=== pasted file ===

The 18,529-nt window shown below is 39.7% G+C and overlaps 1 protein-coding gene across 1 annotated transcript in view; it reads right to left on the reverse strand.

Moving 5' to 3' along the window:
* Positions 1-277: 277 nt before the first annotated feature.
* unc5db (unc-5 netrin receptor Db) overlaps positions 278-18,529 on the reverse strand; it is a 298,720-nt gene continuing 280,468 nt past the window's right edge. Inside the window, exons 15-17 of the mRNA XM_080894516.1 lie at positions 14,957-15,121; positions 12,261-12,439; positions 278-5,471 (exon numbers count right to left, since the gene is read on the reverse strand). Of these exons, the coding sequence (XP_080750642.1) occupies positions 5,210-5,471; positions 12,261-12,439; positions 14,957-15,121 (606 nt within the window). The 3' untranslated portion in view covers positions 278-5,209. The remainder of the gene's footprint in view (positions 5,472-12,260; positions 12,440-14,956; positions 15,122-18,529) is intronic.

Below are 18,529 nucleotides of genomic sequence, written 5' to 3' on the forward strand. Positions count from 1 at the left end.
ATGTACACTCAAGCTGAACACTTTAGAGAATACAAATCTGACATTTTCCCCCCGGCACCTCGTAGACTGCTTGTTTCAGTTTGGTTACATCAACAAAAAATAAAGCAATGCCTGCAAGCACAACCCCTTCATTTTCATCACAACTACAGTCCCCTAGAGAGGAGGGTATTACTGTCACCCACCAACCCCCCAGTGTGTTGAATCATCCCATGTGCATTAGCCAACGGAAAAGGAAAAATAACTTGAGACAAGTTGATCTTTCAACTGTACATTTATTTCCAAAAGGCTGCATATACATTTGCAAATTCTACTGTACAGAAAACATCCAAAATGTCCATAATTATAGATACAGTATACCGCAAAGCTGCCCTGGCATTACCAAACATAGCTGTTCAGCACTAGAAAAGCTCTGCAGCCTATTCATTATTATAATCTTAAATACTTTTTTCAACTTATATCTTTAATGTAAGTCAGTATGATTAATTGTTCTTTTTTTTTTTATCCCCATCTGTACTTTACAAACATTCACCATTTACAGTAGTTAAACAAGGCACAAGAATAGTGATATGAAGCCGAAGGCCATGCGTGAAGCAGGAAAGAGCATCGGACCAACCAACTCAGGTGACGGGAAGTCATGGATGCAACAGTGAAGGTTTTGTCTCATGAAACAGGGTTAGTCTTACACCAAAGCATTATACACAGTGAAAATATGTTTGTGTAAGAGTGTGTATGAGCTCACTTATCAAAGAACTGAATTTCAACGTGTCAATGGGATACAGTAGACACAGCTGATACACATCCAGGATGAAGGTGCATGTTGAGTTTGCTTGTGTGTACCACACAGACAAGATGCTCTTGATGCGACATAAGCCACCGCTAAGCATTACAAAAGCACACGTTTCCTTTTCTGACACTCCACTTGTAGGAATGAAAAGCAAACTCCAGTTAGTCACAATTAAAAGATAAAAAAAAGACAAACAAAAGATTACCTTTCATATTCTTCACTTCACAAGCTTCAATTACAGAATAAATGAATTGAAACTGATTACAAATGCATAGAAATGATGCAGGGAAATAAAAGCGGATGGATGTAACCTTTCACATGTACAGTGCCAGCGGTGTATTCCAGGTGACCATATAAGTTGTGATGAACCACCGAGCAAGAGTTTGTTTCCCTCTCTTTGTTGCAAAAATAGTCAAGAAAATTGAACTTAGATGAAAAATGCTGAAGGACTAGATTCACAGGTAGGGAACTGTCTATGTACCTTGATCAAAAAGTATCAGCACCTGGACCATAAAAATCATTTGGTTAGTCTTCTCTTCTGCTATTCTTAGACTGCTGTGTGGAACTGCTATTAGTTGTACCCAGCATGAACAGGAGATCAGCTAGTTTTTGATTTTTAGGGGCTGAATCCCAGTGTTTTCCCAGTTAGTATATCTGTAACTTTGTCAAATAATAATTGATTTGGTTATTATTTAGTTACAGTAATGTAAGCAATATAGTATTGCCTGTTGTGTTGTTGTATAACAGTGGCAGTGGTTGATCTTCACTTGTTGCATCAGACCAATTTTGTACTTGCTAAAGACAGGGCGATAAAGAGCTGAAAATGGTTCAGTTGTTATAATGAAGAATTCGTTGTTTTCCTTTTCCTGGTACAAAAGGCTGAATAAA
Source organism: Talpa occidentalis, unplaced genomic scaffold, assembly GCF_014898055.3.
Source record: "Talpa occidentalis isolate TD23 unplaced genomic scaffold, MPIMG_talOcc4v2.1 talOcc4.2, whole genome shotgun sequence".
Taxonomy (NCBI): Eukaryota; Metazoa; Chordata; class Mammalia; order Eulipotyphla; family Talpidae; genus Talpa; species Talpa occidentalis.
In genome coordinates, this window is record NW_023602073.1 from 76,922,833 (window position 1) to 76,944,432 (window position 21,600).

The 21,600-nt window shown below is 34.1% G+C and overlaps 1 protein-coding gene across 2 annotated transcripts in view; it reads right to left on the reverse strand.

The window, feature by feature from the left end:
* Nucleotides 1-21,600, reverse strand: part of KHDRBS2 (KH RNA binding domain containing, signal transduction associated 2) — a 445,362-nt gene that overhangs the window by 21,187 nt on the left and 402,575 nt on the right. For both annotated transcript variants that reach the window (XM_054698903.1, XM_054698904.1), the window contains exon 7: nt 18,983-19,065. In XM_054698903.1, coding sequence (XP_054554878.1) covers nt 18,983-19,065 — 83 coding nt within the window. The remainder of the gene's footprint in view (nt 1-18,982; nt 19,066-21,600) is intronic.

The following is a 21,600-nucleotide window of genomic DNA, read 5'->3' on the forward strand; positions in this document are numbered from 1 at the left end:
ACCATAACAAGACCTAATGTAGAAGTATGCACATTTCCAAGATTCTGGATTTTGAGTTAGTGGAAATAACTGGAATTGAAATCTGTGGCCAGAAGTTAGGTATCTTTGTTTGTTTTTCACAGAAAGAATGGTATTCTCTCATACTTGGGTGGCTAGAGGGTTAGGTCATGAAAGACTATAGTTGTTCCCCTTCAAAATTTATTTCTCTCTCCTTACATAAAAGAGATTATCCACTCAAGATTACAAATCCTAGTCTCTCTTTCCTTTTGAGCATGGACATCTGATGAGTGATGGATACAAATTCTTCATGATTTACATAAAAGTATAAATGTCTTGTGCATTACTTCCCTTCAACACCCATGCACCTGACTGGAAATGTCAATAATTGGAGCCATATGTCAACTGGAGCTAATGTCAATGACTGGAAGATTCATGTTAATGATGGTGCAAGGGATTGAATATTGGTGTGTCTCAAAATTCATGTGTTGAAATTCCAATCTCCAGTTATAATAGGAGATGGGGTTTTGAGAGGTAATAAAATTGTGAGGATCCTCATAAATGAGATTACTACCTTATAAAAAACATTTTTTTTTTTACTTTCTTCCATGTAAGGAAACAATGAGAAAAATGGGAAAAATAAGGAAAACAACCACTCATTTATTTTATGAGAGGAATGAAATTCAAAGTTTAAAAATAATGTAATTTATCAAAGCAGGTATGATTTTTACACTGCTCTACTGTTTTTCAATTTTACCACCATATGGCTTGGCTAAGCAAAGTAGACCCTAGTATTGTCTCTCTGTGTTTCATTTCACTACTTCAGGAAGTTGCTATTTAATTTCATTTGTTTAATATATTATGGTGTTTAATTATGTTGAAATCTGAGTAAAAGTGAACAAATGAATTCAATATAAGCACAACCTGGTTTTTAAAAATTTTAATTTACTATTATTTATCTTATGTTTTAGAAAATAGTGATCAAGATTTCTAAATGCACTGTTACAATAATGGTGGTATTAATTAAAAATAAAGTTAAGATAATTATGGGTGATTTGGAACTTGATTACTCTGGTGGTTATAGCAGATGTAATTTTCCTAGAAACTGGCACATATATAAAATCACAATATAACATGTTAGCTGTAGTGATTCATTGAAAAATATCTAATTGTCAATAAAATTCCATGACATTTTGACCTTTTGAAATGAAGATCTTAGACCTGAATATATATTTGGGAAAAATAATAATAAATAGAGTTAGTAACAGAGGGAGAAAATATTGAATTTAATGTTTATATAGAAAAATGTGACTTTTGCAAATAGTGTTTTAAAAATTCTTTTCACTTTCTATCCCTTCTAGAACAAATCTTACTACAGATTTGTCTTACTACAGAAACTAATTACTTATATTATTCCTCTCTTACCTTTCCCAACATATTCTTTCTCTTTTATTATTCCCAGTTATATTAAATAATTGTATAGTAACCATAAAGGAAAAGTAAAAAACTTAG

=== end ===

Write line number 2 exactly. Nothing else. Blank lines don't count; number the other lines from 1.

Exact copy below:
Moving 5' to 3' along the window: